Elizabeth Kujawinski (Presenting 10/19 @11:10)
Dr. Elizabeth Kujawinski is a Senior Scientist in the Department of Marine Chemistry and Geochemistry at the Woods Hole Oceanographic Institution in Woods Hole MA. She earned her PhD in Chemical Oceanography through the MIT/WHOI Joint Program in Ocean Sciences and completed postdoctoral research in Analytical Chemistry at The Ohio State University. Her research group develops and applies novel analytical methods to identify and quantify the metabolites that serve as chemical currencies in ocean microbial communities, and mediate the global carbon cycle. Dr. Kujawinski is an Associate Editor of Limnology and Oceanography and recently served on the Users’ Advisory Board for the ICR group at the National High Magnetic Field Laboratory. She is an active member of numerous oceanography, chemistry and metabolomics societies.
Jason Locasale (Presenting 10/21 @12:45)
Dr. Jason Locasale is an Associate Professor at Duke University School of Medicine. He has pioneered the use of metabolomics approaches to study cancer biology and metabolism. He has made seminal contributions to our understanding of metabolism and nutrition including the role of serine synthesis in cancers, defining the quantitative, mechanistic principles of the Warburg Effect and altered glucose metabolism in cancer, and the role of metabolism in mediating chromatin status and epigenetics. His research combines quantitative approaches in metabolomics and computational analysis with biochemistry, cell biology and genetics. His current research interests are in three areas: 1) Quantitative biology of metabolism, 2) The role of diet and metabolic therapeutics in health and cancer, and 3) The mechanistic basis between the interaction of metabolism and epigenetics.
Susan Murch (Presenting 10/21 @11:00)
Dr. Susan Murch is a Professor of Chemistry at the University of British Columbia. She investigates the chemicals produced by plants and how plant chemicals affect human health. Her metabolomics research began in 2003 with studies of chemical diversity and plant growth regulator responses. Her current research uses metabolomics tools to understand the chemistry of plant-based foods and hormonomics tools to understand plant growth regulators. Her research has been commercialized by several companies with outputs including: (a) planting of >150,000 breadfruit trees in ≈45 countries for food security; (b) a novel cosmetic ingredient formulated into skin care products; and (c) a novel plant-based protein ingredient for food formulations.
Elizabeth Ryan (Presenting 10/20 @4:05)
Dr. Elizabeth Ryan is an Associate Professor in the Radiation Cancer Biology and Oncology section of ERHS. Her research explores the complex interactions of food components with gut microbiota and the immune system. Her interests span both enteric disease and cancer control and prevention, with collaborators and translational application to the broader fields of microbiology, immunology, oncology, pediatrics, and nutrition. Dr. Ryan’s global health research program also includes developing innovative solutions to food systems that will enhance food security. The multi-platform research strategy for the research group covers molecular biology, laboratory animal models, companion animals, and human trials. She also holds joint appointments with the department of Food Science and Human Nutrition at CSU, the Colorado School of Public Health, and the University of Colorado Cancer Center.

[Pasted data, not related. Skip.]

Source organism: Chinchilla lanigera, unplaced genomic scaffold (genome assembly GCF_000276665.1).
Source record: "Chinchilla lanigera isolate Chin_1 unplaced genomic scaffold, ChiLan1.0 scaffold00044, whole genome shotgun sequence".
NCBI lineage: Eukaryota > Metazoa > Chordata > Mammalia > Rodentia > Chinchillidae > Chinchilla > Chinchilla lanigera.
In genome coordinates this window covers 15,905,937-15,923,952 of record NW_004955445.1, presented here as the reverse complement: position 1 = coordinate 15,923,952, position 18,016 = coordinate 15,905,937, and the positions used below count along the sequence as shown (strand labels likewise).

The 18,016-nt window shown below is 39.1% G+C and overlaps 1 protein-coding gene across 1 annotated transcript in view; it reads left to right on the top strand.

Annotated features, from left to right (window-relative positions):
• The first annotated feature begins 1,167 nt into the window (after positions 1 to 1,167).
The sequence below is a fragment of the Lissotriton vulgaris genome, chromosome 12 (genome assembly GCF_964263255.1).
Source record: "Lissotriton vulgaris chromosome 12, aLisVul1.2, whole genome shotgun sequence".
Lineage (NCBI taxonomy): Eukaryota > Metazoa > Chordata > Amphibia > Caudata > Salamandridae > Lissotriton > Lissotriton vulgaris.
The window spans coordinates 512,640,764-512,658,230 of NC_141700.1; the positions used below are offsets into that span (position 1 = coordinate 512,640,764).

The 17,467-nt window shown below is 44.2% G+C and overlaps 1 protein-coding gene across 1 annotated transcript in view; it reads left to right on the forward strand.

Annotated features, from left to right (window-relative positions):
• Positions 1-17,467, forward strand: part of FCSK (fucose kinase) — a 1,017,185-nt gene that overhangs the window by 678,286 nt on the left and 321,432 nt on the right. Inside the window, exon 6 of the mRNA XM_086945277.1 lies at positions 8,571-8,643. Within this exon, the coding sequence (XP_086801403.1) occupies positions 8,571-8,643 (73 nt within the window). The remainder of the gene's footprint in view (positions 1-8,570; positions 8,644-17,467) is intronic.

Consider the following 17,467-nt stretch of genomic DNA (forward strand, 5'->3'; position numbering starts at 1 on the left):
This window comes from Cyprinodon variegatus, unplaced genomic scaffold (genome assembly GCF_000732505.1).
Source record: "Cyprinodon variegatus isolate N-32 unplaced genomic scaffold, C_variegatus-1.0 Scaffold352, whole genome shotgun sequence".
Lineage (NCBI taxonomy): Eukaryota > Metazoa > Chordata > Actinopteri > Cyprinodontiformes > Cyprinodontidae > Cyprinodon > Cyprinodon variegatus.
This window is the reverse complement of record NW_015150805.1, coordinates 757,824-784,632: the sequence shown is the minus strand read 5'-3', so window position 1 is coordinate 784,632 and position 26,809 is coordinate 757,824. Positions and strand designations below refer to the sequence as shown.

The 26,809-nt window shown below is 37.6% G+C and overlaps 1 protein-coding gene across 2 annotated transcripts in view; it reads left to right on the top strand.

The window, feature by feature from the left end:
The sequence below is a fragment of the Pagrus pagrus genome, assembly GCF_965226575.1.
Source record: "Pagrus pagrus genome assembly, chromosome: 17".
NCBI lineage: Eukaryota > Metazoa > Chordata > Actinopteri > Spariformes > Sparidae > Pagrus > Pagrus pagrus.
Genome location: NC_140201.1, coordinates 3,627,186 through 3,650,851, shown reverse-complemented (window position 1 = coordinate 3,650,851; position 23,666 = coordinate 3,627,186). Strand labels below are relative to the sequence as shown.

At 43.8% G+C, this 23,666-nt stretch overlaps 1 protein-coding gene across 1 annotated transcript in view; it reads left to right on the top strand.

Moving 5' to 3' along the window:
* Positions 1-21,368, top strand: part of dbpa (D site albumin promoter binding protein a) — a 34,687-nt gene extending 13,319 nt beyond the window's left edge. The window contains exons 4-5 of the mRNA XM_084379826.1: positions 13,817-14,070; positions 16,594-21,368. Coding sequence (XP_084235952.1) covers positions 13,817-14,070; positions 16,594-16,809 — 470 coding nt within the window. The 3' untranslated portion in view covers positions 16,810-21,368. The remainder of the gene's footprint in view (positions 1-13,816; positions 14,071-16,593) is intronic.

Michael Snyder (Presenting 10/20 @11:00)
Dr. Michael Snyder is a Professor in Genetics at Stanford University. He is Chair of the Department of Genetics and Director of the Center for Genomics and Personalized Medicine. His current research utilizes a variety of approaches to analyze genomes and regulatory networks, including a focus on humans, as well as yeast, an ideal organism ideally suited to genetic analysis. His work in human disease involves applying omics approaches (transcriptomics, proteomics and metabolomics) of genome sequencing, DNA methylation and microbiome assays to better understand the molecular basis of disease and the development of diagnostics and therapeutics.
David Wishart (Presenting 10/19 @4:30)
Dr. David Wishart is a Professor in the Departments of Biological Sciences and Computing Science at the University of Alberta. He is also a senior research officer and the director of the Nano Life Science program at the NRC’s National Institute for Nanotechnology (NINT). Dr. Wishart has active research programs in structural biology, nanobiology, synthetic biology, prion biology, bioinformatics and metabolomics. Some of his lab’s most significant contributions have been in the area of protein chemical shift analysis and the prediction of protein structure. From 2006-2009, Dr. Wishart led the Human Metabolome Project (HMP), a multi-university, multi-investigator project that catalogued all of the known metabolites in human tissues and biofluids.